Here's a video showing the current system running at low speed:

The key part of the system was running the bricks past a camera paired with a computer running a neural net-based image classifier. That allows the computer (when sufficiently trained on brick images) to recognize bricks and thus categorize them by color, shape, or other parameters. Remember that as bricks pass by, they can be in any orientation, can be dirty, can even be stuck to other pieces. So having a flexible software system is key to recognizing—in a fraction of a second—what a given brick is, in order to sort it out. When a match is found, a jet of compressed air pops the piece off the conveyer belt and into a waiting bin.

After much experimentation, Mattheij rewrote the software (several times in fact) to accomplish a variety of basic tasks. At its core, the system takes images from a webcam and feeds them to a neural network to do the classification. Of course, the neural net needs to be "trained" by showing it lots of images, and telling it what those images represent. Mattheij's breakthrough was allowing the machine to effectively train itself, with guidance: Running pieces through allows the system to take its own photos, make a guess, and build on that guess. As long as Mattheij corrects the incorrect guesses, he ends up with a decent (and self-reinforcing) corpus of training data. As the machine continues running, it can rack up more training, allowing it to recognize a broad variety of pieces on the fly.

Here's another video, focusing on how the pieces move on conveyer belts (running at slow speed so puny humans can follow). You can also see the air jets in action:

In an email interview, Mattheij told Mental Floss that the system currently sorts LEGO bricks into more than 50 categories. It can also be run in a color-sorting mode to bin the parts across 12 color groups. (Thus at present you'd likely do a two-pass sort on the bricks: once for shape, then a separate pass for color.) He continues to refine the system, with a focus on making its recognition abilities faster. At some point down the line, he plans to make the software portion open source. You're on your own as far as building conveyer belts, bins, and so forth.

Check out Mattheij's writeup in two parts for more information. It starts with an overview of the story, followed up with a deep dive on the software. He's also tweeting about the project (among other things). And if you look around a bit, you'll find bulk LEGO brick auctions online—it's definitely a thing!

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200 Health Experts Call for Ban on Two Antibacterial Chemicals
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In September 2016, the U.S. Food and Drug Administration (FDA) issued a ban on antibacterial soap and body wash. But a large collective of scientists and medical professionals says the agency should have done more to stop the spread of harmful chemicals into our bodies and environment, most notably the antimicrobials triclosan and triclocarban. They published their recommendations in the journal Environmental Health Perspectives.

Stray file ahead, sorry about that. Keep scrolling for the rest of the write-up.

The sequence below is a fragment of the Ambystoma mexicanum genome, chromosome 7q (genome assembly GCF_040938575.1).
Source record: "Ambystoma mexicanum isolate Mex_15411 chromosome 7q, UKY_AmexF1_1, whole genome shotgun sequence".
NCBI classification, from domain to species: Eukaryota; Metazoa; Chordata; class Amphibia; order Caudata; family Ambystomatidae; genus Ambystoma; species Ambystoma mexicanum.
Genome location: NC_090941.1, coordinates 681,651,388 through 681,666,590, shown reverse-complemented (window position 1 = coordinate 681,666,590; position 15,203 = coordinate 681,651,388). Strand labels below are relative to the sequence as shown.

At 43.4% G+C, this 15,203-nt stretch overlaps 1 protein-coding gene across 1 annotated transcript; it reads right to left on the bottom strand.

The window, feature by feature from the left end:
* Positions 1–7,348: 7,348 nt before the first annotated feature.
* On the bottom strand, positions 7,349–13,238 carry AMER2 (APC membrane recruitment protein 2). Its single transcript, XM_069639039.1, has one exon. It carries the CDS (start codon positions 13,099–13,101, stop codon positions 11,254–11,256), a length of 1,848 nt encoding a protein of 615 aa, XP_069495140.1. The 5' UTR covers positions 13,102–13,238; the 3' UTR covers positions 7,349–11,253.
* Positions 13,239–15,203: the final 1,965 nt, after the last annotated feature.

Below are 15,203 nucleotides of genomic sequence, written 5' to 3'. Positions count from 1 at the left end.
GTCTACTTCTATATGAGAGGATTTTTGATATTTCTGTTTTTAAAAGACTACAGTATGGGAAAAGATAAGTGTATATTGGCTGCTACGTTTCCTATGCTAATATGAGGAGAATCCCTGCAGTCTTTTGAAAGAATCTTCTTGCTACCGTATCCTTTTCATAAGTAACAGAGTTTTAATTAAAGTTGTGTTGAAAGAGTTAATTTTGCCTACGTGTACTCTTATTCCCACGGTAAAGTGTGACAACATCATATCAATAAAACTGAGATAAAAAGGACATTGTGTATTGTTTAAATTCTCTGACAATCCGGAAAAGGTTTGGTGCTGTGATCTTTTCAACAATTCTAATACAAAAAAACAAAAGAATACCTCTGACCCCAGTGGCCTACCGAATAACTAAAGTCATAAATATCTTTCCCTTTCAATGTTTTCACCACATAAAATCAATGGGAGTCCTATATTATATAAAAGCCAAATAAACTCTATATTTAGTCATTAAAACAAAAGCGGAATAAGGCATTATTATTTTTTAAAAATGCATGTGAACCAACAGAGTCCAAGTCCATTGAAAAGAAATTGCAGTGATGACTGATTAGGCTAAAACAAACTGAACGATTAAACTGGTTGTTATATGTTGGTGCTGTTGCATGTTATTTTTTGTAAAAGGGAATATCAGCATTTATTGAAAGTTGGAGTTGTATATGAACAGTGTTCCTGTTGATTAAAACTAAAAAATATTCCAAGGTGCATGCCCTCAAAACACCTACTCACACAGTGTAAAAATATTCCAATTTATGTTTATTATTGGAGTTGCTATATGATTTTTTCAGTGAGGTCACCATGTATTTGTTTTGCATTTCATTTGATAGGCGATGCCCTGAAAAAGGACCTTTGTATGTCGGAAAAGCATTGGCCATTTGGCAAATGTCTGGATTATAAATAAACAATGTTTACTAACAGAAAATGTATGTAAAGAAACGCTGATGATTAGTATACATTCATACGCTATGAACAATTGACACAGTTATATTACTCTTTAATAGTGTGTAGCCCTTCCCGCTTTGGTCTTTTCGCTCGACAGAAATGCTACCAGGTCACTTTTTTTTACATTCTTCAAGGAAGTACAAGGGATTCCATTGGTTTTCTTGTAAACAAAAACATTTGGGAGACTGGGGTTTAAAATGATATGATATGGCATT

The 2016 report from the FDA concluded that 19 of the most commonly used antimicrobial ingredients are no more effective than ordinary soap and water, and forbade their use in soap and body wash.

"Customers may think added antimicrobials are a way to reduce infections, but in most products there is no evidence that they do," Ted Schettler, science director of the Science and Environmental Health Network, said in a statement.

Studies have shown that these chemicals may actually do more harm than good. They don't keep us from getting sick, but they can contribute to the development of antibiotic-resistant bacteria, also known as superbugs. Triclosan and triclocarban can also damage our hormones and immune systems.

And while they may no longer be appearing on our bathroom sinks or shower shelves, they're still all around us. They've leached into the environment from years of use. They're also still being added to a staggering array of consumer products, as companies create "antibacterial" clothing, toys, yoga mats, paint, food storage containers, electronics, doorknobs, and countertops.

The authors of the new consensus statement say it's time for that to stop.

"We must develop better alternatives and prevent unneeded exposures to antimicrobial chemicals," Rolf Haden of the University of Arizona said in the statement. Haden researches where mass-produced chemicals wind up in the environment.

The statement notes that many manufacturers have simply replaced the banned chemicals with others. "I was happy that the FDA finally acted to remove these chemicals from soaps," said Arlene Blum, executive director of the Green Science Policy Institute. "But I was dismayed to discover at my local drugstore that most products now contain substitutes that may be worse."

Blum, Haden, Schettler, and their colleagues "urge scientists, governments, chemical and product manufacturers, purchasing organizations, retailers, and consumers" to avoid antimicrobial chemicals outside of medical settings. "Where antimicrobials are necessary," they write, we should "use safer alternatives that are not persistent and pose no risk to humans or ecosystems."

They recommend that manufacturers label any products containing antimicrobial chemicals so that consumers can avoid them, and they call for further research into the impacts of these compounds on us and our planet.